Joan Shaw: Sings For Swingers

Early 60s album from the US singer who moved to England and became Salena Jones has good moments but overall doesn't match her later work

563

Salena Jones has had a long, successful career in Britain, on TV and in shows and cabaret, appearing regularly at Ronnie Scott’s, which is where I saw her more years ago than I care to remember. She has always had a showbiz aura and I recall her mainly singing popular songs of the time and show tunes, rather than being an out-and-out jazz singer. As Joan Shaw, she had established herself in the States in the 50s but feeling her success was limited, and given the increased racism prevalent there, she moved to Europe in 1965, changing her name.

When I saw this release from 1961 I was curious to hear her early work, accompanied by top jazz and session musicians, running through a selection of popular songs with a smattering of ballads and jazz standards. Although she admitted her admiration for Sarah Vaughan and Lena Horne (hence her later name change), their influence is marginal but noticeable. There is also a hint of Dinah Washington, in her use of flattened notes at the end of lines, and an earthier feel, redolent of R&B singers of that time.

The material varies, and Gotta Be This Or That is an unfortunate opener, as it hardly shows her at her best. The arrangements often reflect musical styles of the time, Mississippi Mud and Lover even incorporating slightly rolling rock ’n’ roll riffs.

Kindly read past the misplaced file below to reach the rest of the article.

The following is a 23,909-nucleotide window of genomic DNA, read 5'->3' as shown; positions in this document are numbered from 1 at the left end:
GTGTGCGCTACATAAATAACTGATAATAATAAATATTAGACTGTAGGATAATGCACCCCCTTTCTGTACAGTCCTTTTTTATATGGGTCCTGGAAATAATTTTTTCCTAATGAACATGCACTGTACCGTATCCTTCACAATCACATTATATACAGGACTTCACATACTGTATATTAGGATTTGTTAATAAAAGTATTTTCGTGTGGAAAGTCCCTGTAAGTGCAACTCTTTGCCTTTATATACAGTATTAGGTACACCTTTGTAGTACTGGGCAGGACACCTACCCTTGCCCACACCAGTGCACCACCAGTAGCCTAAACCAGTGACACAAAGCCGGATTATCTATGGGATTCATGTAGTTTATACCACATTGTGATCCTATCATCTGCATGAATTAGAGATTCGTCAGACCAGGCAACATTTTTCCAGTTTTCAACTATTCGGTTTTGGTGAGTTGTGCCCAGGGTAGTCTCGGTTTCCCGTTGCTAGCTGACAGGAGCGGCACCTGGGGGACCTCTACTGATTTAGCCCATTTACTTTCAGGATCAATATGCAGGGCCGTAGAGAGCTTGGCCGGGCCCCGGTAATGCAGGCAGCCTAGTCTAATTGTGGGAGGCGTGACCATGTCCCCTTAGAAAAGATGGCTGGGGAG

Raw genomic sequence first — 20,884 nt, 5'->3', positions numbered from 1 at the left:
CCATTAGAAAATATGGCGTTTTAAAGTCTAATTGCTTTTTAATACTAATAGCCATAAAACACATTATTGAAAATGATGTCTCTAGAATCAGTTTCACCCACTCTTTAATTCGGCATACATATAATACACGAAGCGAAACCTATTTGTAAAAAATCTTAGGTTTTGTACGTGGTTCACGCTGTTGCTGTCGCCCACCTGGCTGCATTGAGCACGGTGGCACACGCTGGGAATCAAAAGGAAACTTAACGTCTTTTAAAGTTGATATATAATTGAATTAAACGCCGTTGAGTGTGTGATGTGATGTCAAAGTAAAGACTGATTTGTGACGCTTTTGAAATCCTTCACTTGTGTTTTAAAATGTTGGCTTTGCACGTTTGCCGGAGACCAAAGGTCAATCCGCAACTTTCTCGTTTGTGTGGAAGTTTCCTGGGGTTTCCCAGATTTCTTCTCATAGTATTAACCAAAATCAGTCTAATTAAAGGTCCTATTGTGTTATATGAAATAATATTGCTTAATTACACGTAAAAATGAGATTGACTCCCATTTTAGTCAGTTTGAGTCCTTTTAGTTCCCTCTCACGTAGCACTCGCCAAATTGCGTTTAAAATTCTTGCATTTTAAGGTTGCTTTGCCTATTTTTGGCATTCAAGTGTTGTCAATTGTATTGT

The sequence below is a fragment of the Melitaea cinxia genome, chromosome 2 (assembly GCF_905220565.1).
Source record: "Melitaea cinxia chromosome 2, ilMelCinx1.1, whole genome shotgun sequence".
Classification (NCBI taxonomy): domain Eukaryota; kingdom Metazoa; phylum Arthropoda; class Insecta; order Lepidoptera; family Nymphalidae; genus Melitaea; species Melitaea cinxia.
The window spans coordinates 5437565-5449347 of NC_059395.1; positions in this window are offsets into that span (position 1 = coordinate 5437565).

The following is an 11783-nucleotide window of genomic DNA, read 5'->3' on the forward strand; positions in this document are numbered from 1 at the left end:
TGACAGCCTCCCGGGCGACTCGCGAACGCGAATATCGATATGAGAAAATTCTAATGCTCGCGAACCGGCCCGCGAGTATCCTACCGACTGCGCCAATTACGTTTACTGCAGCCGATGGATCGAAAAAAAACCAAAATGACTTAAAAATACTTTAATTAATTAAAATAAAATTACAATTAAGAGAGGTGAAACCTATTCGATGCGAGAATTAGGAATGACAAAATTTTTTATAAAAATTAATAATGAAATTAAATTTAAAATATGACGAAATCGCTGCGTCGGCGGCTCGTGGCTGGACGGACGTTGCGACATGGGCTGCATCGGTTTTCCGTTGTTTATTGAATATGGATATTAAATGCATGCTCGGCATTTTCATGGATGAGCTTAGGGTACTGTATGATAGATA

She is more convincing on the ballads, Let Me Love You and I Hadn’t Anyone Till You, and jazz elements surface in Ellington’s I’m Beginning To See The Light and Just Squeeze Me. There are brief contributions from trumpeter Ernie Royal (often muted) and tenorman Seldon Powell.

For me, the two additional tracks on this vinyl reissue – That’s What I Get For Loving You and You Made Me Love You – are an improvement. The latter was released as a single on Colpix the following year with Don Costa’s fuller arrangement and Shaw’s smoother, more soulful delivery. However, on the whole I found this a disappointing album, given the polished performances of her later career.


Discography
(1) Gotta Be This Or That; Let Me Love You; Mississippi Mud; I’m Making Believe; Lover; I’m Beginning To See The Light; (2) That’s What I Get For Loving You; (1) Just Squeeze Me; I Hadn’t Anyone Till You; Then I’ll Be Happy; Looking At You; Aren’t You Glad You’re You; Life Is Just A Bowl Of Cherries; (2) You Made Me Love You (36.52)

Shaw (v) with (1) Ernie Royal (t); Richard Hixson (tb); Eddie Caine, Romeo Penque (as); Seldon Powell, Boomie Richman (ts); Sol Schlinger (bar); Moe Weschler or Ernie Hayes (p); Bucky Pizzarelli or Art Ryerson (g); George Duvivier or Milt Hinton (b); Joe Marshall (d); Bill Ramal (arr). New York, June 1961.
(2) Orchestra conducted and arranged by Don Costa, NY, 1962.
Supper Club 023